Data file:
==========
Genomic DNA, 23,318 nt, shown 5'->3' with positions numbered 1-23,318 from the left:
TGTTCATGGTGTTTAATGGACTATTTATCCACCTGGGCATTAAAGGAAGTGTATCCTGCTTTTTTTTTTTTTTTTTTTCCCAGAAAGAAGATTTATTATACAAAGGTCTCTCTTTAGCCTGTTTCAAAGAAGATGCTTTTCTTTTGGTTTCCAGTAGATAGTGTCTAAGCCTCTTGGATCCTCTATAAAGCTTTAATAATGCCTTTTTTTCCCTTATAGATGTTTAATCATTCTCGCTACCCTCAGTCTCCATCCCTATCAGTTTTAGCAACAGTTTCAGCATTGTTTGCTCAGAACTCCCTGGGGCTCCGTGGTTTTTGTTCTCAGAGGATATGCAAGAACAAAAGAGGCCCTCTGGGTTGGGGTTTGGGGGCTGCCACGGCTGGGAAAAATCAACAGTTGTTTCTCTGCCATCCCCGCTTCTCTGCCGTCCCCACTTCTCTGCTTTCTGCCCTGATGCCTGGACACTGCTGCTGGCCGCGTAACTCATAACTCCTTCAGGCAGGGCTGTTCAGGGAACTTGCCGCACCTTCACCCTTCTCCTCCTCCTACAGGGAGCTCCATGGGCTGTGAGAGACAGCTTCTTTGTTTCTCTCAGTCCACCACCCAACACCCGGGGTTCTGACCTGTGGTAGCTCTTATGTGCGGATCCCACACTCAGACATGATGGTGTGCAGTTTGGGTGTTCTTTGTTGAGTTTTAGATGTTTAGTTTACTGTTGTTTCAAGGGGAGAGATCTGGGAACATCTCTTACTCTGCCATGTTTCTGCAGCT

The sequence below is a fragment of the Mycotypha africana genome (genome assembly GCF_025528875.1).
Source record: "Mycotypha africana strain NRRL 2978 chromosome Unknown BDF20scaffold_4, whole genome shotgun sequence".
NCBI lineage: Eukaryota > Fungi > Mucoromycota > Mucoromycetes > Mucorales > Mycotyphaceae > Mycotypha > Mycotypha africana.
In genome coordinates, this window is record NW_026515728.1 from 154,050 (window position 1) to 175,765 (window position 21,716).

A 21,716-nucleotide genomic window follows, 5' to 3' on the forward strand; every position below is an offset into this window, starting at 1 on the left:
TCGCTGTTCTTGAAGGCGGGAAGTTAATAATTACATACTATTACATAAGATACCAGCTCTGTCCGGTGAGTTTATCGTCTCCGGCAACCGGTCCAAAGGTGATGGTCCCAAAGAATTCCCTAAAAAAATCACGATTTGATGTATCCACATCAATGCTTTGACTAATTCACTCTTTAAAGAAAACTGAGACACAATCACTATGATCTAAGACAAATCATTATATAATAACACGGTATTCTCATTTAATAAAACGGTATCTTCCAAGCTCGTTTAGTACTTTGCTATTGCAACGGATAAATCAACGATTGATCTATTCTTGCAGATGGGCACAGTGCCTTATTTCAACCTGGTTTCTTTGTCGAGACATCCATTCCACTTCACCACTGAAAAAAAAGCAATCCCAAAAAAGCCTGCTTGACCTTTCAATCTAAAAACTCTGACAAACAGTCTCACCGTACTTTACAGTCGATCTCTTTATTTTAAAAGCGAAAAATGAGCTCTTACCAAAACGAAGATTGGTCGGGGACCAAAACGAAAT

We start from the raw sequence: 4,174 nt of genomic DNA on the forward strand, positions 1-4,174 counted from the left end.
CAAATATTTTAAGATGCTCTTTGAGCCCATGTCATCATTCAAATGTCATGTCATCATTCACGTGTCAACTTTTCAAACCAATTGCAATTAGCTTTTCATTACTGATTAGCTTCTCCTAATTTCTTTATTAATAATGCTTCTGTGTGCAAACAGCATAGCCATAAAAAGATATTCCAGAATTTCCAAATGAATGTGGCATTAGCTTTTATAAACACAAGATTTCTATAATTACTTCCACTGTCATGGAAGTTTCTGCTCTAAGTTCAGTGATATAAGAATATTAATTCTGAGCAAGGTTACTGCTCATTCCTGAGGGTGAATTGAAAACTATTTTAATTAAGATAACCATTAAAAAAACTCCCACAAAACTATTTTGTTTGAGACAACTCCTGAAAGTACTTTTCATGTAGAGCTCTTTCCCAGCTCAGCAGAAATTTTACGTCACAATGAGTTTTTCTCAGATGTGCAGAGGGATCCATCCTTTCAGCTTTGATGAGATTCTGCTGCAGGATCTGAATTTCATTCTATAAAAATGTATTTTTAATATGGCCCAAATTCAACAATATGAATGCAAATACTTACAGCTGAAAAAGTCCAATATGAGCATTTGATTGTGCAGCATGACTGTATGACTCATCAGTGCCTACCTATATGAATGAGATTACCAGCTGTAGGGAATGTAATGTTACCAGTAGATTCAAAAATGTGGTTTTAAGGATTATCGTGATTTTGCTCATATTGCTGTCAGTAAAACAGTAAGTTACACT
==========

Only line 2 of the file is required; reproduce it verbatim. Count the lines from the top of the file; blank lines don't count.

TGTTCATGGTGTTTAATGGACTATTTATCCACCTGGGCATTAAAGGAAGTGTATCCTGCTTTTTTTTTTTTTTTTTTTCCCAGAAAGAAGATTTATTATACAAAGGTCTCTCTTTAGCCTGTTTCAAAGAAGATGCTTTTCTTTTGGTTTCCAGTAGATAGTGTCTAAGCCTCTTGGATCCTCTATAAAGCTTTAATAATGCCTTTTTTTCCCTTATAGATGTTTAATCATTCTCGCTACCCTCAGTCTCCATCCCTATCAGTTTTAGCAACAGTTTCAGCATTGTTTGCTCAGAACTCCCTGGGGCTCCGTGGTTTTTGTTCTCAGAGGATATGCAAGAACAAAAGAGGCCCTCTGGGTTGGGGTTTGGGGGCTGCCACGGCTGGGAAAAATCAACAGTTGTTTCTCTGCCATCCCCGCTTCTCTGCCGTCCCCACTTCTCTGCTTTCTGCCCTGATGCCTGGACACTGCTGCTGGCCGCGTAACTCATAACTCCTTCAGGCAGGGCTGTTCAGGGAACTTGCCGCACCTTCACCCTTCTCCTCCTCCTACAGGGAGCTCCATGGGCTGTGAGAGACAGCTTCTTTGTTTCTCTCAGTCCACCACCCAACACCCGGGGTTCTGACCTGTGGTAGCTCTTATGTGCGGATCCCACACTCAGACATGATGGTGTGCAGTTTGGGTGTTCTTTGTTGAGTTTTAGATGTTTAGTTTACTGTTGTTTCAAGGGGAGAGATCTGGGAACATCTCTTACTCTGCCATGTTTCTGCAGCT